The bad news is that R*sk happens! We all know that since we’re in the middle of lockdown and if the benchmark study were still live, risk would probably have affected 100% of businesses and skewed our results. Fortunately, the research comes from the risk maturity benchmark study that I conducted while leading business risk consulting at mid-size actuarial firm, Barnett Waddingham. During a 3-year study between 2016-18, I asked 150 companies in depth questions on every aspect of their risk management and culture, the type of risks they faced and whether these had materialised in a significant way during the previous 5 years. As luck would have it, this window excludes the current pandemic crisis and the previous global recession. Yet still during this relatively disaster-free period, nearly half of all companies confirmed they faced at least one serious risk or crisis events.
Some of us struggle to convince senior executives to invest in risk management, indeed the business case is not strong. The difficulty about risk management is it’s hard to prove it really works, its impossible to know what would have or could have happened, and it’s not easy to attribute business value as a result of risk management. It was not our intention to prove the value of risk management but our model and the data around incidents showed some clear correlation between risk maturity and the rate of incidents of serious risk events. We found, those that were most risk mature were better insulated from risk events compared to those that were on the bottom end of risk maturity. Finally, empirical data that we risk managers bring meaningful business value and impact.
Benefiting from the rigour of actuaries, we are reasonably confident in the validity of the maturity model comprising three overlapping pillars. The technical framework includes the practical tools, techniques, and activities deployed; the culture and capability speaks to the extent risk management awareness is communicated and behaviours visible through the organisation. And the Use Test seeks to measure the extent risk management is used in the key moments of decision making. The data and the logic implies achieving risk maturity as defined will yield the results and benefits previously shown. We think advancing across all three areas is a good objective for all organisations regardless of sector. We heard many organisations tell us they were in the low maturity range or comment they didn’t feel they needed to be at the upper end of risk maturity. This might be true in terms of sophisticated risk modelling and quantitative techniques which were included in the technical framework but did they think they didn’t need high scores on the other pillars as well? Would they be suggesting they don’t need to embed risk management or don’t need to have it being used in decision making? Did they think it was appropriate to have a tick the box risk function? If you are in this situation, best to stop reading.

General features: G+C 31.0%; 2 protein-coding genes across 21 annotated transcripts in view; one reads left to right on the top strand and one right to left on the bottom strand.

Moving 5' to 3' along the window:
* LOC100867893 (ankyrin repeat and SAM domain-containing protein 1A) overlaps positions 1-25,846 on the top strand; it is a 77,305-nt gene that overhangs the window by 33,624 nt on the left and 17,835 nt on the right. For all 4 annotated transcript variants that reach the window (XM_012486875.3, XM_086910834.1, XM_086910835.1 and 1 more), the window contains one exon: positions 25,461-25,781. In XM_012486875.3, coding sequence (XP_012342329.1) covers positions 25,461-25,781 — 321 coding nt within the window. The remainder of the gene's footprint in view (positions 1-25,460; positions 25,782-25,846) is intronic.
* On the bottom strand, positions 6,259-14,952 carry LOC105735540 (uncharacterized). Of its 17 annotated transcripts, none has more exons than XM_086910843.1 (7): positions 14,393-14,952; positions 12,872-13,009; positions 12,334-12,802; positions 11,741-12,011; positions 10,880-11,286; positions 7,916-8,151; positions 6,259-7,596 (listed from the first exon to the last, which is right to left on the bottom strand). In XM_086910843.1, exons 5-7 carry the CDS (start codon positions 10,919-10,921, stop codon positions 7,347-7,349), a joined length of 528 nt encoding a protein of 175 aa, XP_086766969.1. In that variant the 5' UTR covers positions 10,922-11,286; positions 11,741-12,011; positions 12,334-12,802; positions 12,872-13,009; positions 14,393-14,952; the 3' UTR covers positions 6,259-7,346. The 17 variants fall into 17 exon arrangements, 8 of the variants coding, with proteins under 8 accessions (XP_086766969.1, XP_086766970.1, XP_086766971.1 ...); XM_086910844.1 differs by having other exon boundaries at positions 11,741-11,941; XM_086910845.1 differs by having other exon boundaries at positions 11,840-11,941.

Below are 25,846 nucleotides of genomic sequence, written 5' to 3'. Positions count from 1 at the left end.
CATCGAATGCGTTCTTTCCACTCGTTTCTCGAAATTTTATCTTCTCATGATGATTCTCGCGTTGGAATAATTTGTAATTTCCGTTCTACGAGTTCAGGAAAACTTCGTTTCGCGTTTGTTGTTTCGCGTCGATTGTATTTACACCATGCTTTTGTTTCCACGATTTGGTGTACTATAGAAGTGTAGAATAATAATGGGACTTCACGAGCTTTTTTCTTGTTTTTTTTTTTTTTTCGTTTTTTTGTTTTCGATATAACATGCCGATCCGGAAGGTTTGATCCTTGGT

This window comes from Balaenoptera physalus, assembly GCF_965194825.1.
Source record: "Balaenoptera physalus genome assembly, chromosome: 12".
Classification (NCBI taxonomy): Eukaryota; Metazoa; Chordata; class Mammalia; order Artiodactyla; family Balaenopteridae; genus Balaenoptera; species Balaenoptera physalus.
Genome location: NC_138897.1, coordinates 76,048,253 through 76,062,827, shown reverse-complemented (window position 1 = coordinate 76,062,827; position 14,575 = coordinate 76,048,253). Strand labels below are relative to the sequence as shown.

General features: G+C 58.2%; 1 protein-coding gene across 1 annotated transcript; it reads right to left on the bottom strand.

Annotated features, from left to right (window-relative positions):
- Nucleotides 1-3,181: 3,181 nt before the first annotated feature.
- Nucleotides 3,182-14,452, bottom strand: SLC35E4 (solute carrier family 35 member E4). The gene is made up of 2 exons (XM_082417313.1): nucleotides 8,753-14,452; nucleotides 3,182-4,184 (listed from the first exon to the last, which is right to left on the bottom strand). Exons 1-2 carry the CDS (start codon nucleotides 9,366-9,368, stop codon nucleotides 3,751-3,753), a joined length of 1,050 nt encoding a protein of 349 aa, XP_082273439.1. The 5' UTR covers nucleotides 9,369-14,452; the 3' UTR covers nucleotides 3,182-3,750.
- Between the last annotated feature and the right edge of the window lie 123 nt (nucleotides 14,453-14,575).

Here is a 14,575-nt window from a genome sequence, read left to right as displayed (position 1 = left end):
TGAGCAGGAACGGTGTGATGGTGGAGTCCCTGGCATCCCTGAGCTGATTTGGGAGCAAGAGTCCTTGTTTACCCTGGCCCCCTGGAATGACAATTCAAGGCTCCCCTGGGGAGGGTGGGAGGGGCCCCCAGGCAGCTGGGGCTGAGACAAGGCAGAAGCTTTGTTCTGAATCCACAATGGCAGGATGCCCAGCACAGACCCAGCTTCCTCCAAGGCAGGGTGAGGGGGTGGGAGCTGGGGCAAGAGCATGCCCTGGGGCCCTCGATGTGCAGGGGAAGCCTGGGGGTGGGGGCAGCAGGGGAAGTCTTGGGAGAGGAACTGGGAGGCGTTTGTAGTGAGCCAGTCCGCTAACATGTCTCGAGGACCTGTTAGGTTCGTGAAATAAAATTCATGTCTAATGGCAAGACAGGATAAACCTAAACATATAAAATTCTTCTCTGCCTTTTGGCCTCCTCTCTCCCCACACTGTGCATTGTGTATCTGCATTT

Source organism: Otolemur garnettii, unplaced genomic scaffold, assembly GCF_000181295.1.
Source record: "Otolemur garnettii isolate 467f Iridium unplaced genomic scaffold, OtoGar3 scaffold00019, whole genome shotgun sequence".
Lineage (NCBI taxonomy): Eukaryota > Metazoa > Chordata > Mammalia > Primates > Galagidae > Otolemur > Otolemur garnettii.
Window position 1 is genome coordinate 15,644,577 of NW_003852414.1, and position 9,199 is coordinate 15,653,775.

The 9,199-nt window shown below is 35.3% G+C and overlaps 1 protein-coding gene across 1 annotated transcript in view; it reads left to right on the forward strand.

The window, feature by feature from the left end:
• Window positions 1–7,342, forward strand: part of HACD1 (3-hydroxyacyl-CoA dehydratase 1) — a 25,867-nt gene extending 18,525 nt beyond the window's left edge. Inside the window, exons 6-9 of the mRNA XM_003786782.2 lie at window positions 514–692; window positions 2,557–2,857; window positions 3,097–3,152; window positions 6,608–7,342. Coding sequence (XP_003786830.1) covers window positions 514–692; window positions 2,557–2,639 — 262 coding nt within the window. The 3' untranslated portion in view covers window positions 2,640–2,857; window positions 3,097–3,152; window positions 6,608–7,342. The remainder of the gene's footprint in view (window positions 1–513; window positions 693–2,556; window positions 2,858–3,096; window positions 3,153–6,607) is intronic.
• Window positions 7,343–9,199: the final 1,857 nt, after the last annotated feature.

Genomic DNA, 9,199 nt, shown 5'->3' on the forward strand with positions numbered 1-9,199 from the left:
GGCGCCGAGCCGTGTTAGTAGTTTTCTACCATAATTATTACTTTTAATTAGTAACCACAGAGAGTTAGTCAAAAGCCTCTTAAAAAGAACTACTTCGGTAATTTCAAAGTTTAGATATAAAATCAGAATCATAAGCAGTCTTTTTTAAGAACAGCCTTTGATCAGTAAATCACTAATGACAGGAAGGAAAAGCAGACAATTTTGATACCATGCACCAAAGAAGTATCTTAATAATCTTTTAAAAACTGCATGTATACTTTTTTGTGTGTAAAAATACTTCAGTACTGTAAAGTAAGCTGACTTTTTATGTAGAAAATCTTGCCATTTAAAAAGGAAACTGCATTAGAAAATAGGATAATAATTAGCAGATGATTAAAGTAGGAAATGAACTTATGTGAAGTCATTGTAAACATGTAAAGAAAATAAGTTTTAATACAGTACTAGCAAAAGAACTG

Despite 80% maintaining a risk register, 84% formally report and monitor risks at an Audit and/or Risk Committee and 74% employing a risk professional, the research still indicated risk maturity was still a challenge for most organisations. For example less than half felt risk management was valued in decision making. The data was further brought to life in the interviews where many felt frustrated and discouraged by the lack of influence and engagement at board and executive committee level.
Despite broad consensus there was much room for improvement, I did hear some great tips and examples of what worked in risk mature organisations.
Having established the importance of risk management, we learned only a quarter of organisations used risk management software with the majority dependent on MS Excel risk register spreadsheets, but most respondents recognised this was not fit for purpose. It was the source of frustration and interest because nearly all that used risk software tools complained about user experience and complexity affecting stakeholder relationships and poor reporting, while those who hadn’t purchased risk software were worried about cost and couldn’t find anything that suited. Our risk maturity benchmark found no correlation between risk maturity and the use of software.
Last week I had an audience with the Risk Leadership Network and shared much of this content with a bit more covering how we should get to know our key stakeholders, how to position risk as a problem solving tool, and bring data into the risk discussion, the full slide deck is available for download here.
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